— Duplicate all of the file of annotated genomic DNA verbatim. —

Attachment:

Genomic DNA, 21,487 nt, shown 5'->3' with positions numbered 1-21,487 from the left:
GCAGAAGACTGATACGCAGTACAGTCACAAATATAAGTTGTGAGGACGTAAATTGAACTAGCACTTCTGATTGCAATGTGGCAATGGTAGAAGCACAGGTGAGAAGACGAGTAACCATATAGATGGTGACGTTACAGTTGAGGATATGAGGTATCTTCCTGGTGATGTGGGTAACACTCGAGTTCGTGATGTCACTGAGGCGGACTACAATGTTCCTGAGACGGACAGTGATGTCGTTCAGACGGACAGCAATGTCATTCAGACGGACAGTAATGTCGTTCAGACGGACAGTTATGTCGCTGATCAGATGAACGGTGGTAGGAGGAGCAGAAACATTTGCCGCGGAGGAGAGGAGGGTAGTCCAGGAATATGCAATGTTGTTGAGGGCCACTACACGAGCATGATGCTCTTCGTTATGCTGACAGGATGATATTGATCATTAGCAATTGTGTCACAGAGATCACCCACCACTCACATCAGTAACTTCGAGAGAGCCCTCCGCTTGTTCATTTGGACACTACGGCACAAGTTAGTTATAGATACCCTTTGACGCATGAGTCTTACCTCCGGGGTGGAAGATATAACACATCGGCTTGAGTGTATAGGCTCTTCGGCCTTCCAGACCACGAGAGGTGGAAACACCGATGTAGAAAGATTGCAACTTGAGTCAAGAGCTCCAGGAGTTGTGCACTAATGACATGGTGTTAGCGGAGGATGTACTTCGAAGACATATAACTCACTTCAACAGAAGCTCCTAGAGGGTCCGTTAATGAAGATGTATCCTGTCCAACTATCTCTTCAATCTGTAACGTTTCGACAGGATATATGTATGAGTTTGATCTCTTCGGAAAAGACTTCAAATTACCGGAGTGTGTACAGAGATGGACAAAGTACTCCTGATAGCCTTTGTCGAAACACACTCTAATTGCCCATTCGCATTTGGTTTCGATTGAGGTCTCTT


Genomic DNA, 21,487 nt, shown 5'->3' with positions numbered 1-21,487 from the left:
GCAGAAGACTGATACGCAGTACAGTCACAAATATAAGTTGTGAGGACGTAAATTGAACTAGCACTTCTGATTGCAATGTGGCAATGGTAGAAGCACAGGTGAGAAGACGAGTAACCATATAGATGGTGACGTTACAGTTGAGGATATGAGGTATCTTCCTGGTGATGTGGGTAACACTCGAGTTCGTGATGTCACTGAGGCGGACTACAATGTTCCTGAGACGGACAGTGATGTCGTTCAGACGGACAGCAATGTCATTCAGACGGACAGTAATGTCGTTCAGACGGACAGTTATGTCGCTGATCAGATGAACGGTGGTAGGAGGAGCAGAAACATTTGCCGCGGAGGAGAGGAGGGTAGTCCAGGAATATGCAATGTTGTTGAGGGCCACTACACGAGCATGATGCTCTTCGTTATGCTGACAGGATGATATTGATCATTAGCAATTGTGTCACAGAGATCACCCACCACTCACATCAGTAACTTCGAGAGAGCCCTCCGCTTGTTCATTTGGACACTACGGCACAAGTTAGTTATAGATACCCTTTGACGCATGAGTCTTACCTCCGGGGTGGAAGATATAACACATCGGCTTGAGTGTATAGGCTCTTCGGCCTTCCAGACCACGAGAGGTGGAAACACCGATGTAGAAAGATTGCAACTTGAGTCAAGAGCTCCAGGAGTTGTGCACTAATGACATGGTGTTAGCGGAGGATGTACTTCGAAGACATATAACTCACTTCAACAGAAGCTCCTAGAGGGTCCGTTAATGAAGATGTATCCTGTCCAACTATCTCTTCAATCTGTAACGTTTCGACAGGATATATGTATGAGTTTGATCTCTTCGGAAAAGACTTCAAATTACCGGAGTGTGTACAGAGATGGACAAAGTACTCCTGATAGCCTTTGTCGAAACACACTCTAATTGCCCATTCGCATTTGGTTTCGATTGAGGTCTCTT